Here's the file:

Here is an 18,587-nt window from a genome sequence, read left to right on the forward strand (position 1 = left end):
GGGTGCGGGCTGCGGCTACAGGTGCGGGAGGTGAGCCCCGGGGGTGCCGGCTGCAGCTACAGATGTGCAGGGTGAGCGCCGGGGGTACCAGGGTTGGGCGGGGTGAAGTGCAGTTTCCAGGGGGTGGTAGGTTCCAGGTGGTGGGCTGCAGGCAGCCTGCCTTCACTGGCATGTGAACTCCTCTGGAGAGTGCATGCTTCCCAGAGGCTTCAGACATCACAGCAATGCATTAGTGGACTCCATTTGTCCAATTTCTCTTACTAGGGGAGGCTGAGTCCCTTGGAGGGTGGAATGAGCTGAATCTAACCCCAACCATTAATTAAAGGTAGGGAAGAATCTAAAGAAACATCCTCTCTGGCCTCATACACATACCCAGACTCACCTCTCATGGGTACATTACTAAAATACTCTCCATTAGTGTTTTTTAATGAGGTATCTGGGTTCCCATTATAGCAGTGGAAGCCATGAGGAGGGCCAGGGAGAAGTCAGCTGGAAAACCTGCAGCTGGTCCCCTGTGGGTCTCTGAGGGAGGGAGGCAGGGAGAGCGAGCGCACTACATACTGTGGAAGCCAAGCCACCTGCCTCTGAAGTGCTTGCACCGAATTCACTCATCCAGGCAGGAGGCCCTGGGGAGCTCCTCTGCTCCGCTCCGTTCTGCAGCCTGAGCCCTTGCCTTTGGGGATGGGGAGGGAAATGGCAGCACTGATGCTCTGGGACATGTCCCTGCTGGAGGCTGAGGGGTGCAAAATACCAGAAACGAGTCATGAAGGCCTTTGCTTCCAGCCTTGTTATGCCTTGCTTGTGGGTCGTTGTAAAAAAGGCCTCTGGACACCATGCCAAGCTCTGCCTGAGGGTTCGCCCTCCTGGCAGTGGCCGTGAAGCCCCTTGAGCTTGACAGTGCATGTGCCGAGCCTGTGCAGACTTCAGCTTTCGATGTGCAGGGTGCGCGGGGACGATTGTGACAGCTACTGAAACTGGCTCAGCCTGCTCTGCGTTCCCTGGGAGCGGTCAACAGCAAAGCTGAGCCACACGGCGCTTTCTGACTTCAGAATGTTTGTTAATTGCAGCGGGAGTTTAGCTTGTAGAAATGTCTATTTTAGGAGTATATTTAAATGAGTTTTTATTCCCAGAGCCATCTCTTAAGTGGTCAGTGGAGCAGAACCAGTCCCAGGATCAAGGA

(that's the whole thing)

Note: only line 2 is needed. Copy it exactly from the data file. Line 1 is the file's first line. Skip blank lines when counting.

GGGTGCGGGCTGCGGCTACAGGTGCGGGAGGTGAGCCCCGGGGGTGCCGGCTGCAGCTACAGATGTGCAGGGTGAGCGCCGGGGGTACCAGGGTTGGGCGGGGTGAAGTGCAGTTTCCAGGGGGTGGTAGGTTCCAGGTGGTGGGCTGCAGGCAGCCTGCCTTCACTGGCATGTGAACTCCTCTGGAGAGTGCATGCTTCCCAGAGGCTTCAGACATCACAGCAATGCATTAGTGGACTCCATTTGTCCAATTTCTCTTACTAGGGGAGGCTGAGTCCCTTGGAGGGTGGAATGAGCTGAATCTAACCCCAACCATTAATTAAAGGTAGGGAAGAATCTAAAGAAACATCCTCTCTGGCCTCATACACATACCCAGACTCACCTCTCATGGGTACATTACTAAAATACTCTCCATTAGTGTTTTTTAATGAGGTATCTGGGTTCCCATTATAGCAGTGGAAGCCATGAGGAGGGCCAGGGAGAAGTCAGCTGGAAAACCTGCAGCTGGTCCCCTGTGGGTCTCTGAGGGAGGGAGGCAGGGAGAGCGAGCGCACTACATACTGTGGAAGCCAAGCCACCTGCCTCTGAAGTGCTTGCACCGAATTCACTCATCCAGGCAGGAGGCCCTGGGGAGCTCCTCTGCTCCGCTCCGTTCTGCAGCCTGAGCCCTTGCCTTTGGGGATGGGGAGGGAAATGGCAGCACTGATGCTCTGGGACATGTCCCTGCTGGAGGCTGAGGGGTGCAAAATACCAGAAACGAGTCATGAAGGCCTTTGCTTCCAGCCTTGTTATGCCTTGCTTGTGGGTCGTTGTAAAAAAGGCCTCTGGACACCATGCCAAGCTCTGCCTGAGGGTTCGCCCTCCTGGCAGTGGCCGTGAAGCCCCTTGAGCTTGACAGTGCATGTGCCGAGCCTGTGCAGACTTCAGCTTTCGATGTGCAGGGTGCGCGGGGACGATTGTGACAGCTACTGAAACTGGCTCAGCCTGCTCTGCGTTCCCTGGGAGCGGTCAACAGCAAAGCTGAGCCACACGGCGCTTTCTGACTTCAGAATGTTTGTTAATTGCAGCGGGAGTTTAGCTTGTAGAAATGTCTATTTTAGGAGTATATTTAAATGAGTTTTTATTCCCAGAGCCATCTCTTAAGTGGTCAGTGGAGCAGAACCAGTCCCAGGATCAAGGA